6 Questions to Ask Before Signing a Prenup

You’re ready to say “I do,” but before you walk down the aisle, your partner wants to discuss the possibility of signing a prenup.

A prenuptial agreement may not be romantic, but it can provide you and your partner with protection in case of divorce.

Here are six questions to ask before you sign on the dotted line:

1. Do You Really Need a Prenup?

Most people assume that prenuptial agreements are only useful for the financial elite. But even if you’re not a member of the 1% club, a prenup may still make sense for you and your partner.

Maybe you were burned in a previous divorce. Maybe you plan to launch a business in the near future. Maybe you have a business already.

If you have assets that you want to protect or plan to have significant assets in the future, it may be smart to sign a prenup.

It’s important to be aware that a prenup isn’t foolproof (it can be thrown out of court), but it puts you at an advantage should you decide to get divorced.

2. Are You Comfortable Disclosing All of Your Assets to Your Partner?

In order for a prenup to be valid, both parties must make full disclosure of his or her assets. Are you comfortable sharing this information with your partner?

If you agree to sign a prenup and undervalue or fail to disclose your assets, the agreement may be thrown out.

Both you and your partner will need to present complete financial statements, which should cover:

  • Income tax returns
  • Bank accounts
  • Real estate information
  • Security accounts
  • A list of vehicles
  • Outstanding loans

Some financial statements are more complex, particularly if one partner owns a business. Both you and your partner will need to have independent counsel when drafting your agreement. Your lawyer will work with you to ensure that your financial statement is complete.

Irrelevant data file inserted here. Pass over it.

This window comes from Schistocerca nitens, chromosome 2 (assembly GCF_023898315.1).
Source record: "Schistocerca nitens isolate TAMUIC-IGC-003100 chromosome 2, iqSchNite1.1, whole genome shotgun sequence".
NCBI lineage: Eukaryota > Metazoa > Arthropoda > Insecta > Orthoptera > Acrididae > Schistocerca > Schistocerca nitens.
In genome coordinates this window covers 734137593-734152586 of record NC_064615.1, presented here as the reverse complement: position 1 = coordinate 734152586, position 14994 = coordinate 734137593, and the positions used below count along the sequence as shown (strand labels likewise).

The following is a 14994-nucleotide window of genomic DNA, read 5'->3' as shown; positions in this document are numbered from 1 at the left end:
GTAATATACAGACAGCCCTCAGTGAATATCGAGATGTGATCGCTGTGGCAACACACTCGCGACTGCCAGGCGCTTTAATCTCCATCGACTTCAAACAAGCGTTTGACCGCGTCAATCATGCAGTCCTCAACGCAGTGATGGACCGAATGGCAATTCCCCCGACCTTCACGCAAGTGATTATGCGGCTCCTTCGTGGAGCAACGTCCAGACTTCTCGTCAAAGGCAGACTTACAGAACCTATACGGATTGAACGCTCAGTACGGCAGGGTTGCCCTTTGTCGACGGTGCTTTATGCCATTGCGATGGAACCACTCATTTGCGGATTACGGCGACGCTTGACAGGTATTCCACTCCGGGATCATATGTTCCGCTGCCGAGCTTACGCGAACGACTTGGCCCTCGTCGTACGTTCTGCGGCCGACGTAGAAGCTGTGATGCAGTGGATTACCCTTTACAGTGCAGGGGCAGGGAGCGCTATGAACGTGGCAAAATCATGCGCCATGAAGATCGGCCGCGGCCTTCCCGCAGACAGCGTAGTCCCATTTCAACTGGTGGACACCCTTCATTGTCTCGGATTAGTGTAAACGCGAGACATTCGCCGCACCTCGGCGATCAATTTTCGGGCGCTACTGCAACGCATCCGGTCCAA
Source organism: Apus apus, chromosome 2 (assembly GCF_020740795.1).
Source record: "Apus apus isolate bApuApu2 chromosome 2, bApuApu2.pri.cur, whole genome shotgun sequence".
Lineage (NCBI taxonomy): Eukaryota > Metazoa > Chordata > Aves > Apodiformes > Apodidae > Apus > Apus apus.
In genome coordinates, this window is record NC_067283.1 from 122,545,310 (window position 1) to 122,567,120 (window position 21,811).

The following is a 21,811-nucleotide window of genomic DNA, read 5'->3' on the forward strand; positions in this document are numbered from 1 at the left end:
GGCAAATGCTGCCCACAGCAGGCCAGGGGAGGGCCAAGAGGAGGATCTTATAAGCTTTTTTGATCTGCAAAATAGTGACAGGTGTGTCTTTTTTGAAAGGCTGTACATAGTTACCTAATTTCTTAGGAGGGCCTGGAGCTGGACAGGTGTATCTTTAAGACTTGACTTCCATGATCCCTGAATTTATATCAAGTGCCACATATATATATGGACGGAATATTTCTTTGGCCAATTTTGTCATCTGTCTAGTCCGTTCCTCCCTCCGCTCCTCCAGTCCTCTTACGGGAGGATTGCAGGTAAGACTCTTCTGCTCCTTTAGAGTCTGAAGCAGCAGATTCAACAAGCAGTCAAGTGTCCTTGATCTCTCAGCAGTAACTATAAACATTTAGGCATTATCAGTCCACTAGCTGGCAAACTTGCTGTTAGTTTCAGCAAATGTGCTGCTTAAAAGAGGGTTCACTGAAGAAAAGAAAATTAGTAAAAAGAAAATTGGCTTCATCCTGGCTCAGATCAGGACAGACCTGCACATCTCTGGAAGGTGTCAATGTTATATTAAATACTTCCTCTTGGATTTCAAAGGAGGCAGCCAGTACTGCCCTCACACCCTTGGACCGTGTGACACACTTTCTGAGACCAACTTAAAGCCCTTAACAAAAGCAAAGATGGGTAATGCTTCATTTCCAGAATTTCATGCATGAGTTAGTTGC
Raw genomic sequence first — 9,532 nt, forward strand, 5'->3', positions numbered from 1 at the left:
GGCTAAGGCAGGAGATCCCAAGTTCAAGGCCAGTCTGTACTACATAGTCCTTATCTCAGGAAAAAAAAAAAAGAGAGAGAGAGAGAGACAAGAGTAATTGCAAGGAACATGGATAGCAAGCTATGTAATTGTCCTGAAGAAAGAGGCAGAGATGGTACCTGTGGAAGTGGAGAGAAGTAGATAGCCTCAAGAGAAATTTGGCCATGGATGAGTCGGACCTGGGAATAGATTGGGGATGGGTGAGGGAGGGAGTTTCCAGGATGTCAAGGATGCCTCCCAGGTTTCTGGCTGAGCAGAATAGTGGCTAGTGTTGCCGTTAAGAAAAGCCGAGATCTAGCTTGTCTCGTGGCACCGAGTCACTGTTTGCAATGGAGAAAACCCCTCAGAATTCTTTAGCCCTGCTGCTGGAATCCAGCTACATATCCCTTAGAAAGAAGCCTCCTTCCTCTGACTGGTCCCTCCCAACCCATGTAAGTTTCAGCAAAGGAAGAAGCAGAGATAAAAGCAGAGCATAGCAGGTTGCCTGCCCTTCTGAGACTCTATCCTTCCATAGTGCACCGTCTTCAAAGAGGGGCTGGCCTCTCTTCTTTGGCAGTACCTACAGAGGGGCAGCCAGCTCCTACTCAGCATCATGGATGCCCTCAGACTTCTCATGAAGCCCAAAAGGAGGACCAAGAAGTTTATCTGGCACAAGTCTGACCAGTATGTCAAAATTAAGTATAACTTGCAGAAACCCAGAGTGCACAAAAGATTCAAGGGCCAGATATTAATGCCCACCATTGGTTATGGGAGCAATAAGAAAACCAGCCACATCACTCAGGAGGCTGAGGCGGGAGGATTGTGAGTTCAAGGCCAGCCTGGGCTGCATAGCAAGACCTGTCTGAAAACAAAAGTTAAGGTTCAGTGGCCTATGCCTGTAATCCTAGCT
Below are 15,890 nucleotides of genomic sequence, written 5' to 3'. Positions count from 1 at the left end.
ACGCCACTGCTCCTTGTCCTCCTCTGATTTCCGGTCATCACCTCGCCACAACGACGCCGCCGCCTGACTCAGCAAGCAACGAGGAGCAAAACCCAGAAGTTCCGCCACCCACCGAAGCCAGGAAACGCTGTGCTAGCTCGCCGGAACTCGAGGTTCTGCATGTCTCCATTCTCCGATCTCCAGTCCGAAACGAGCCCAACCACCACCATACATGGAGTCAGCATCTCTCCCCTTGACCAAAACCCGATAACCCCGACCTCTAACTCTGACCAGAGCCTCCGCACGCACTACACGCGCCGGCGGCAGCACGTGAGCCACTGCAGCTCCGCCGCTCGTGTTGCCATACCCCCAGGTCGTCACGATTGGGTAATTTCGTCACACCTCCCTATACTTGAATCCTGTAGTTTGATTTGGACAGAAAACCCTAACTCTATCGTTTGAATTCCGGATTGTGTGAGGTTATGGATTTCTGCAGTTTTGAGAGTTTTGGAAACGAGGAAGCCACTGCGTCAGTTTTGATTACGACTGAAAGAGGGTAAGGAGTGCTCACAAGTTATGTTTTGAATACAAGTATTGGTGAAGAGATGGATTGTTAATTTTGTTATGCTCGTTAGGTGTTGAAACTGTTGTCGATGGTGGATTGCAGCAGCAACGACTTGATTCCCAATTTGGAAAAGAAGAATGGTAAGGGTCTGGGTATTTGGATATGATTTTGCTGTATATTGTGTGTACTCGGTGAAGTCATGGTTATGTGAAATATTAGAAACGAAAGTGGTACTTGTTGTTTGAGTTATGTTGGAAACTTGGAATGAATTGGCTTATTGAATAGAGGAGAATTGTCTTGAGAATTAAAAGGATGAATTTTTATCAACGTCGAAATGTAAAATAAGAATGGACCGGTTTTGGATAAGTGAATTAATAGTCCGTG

3. Do You Have Any Business Assets that You Need to Protect?

Prenups are popular with entrepreneurs, and for good reason: You want to protect the one thing you’ve worked so hard to build.

Whether you’re just launching your startup or you’ve been running your business for years, you may want to consider a prenuptial agreement if you want to protect your company’s assets.

Make sure that the agreement includes specific protection for your business.

4. Do You Plan to Have Children?

Maybe you plan to have a family of six. Maybe you haven’t discussed kids at all. In either case, now may be a good time to broach the subject, especially if you want your assets to be split a certain way if you have children and decide to divorce.

A prenuptial agreement can contain clauses that detail how your assets will be divided amongst your children. If you can’t come to an agreement on this topic right now, your agreement can be revised in the future after (or if) you have children.

5. Does Your Partner Have Good or Bad Credit?

When you enter a marriage, you enter a partnership. Maybe you don’t care whether your partner has good or bad credit. But if you do care – and your partner’s credit is less than perfect – you may want to consider a prenup.

While not completely foolproof, a prenup can help minimize the debt you incurr should you and your partner divorce.

Make sure that the agreement clearly defines who is responisble for each debt if the two of you decide to split.

6. Are You Both on the Same Page When it Comes to Finances?

With most couples, one is usually the spender and the other the saver. But before you sign a prenup, you should both be on the same page when it comes to finances.

  • Who will make the financial decisions?
  • Will one of you be responsible for paying the bills?
  • Have you discussed your long-term financial goals?

Asking and answering these questions will make it much easier to draft and sign a prenup that’s more likely to stand up in court.

A prenuptial agreement is the right option for every couple, but it’s a topic that every couple should consider discussing before tying the knot. No one plans for divorce, but if it does happen, you and your partner will be better prepared with a prenup in place.